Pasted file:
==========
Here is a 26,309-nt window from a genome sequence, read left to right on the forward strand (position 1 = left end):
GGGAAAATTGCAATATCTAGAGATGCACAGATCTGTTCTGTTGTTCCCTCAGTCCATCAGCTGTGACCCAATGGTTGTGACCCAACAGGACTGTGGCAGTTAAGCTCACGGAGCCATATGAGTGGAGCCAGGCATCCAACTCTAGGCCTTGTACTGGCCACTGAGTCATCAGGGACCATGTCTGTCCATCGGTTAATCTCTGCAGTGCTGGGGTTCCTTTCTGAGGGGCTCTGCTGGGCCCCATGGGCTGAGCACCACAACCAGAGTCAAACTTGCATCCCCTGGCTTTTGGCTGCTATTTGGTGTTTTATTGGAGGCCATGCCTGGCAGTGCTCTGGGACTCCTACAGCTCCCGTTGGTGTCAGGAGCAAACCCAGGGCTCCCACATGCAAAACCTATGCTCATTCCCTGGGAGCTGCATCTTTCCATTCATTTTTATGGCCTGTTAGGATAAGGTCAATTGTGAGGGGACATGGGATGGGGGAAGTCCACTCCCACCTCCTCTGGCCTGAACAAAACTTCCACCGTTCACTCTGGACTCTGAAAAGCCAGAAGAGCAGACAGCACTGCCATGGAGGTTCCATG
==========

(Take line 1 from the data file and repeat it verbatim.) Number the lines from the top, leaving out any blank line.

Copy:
Here is a 26,309-nt window from a genome sequence, read left to right on the forward strand (position 1 = left end):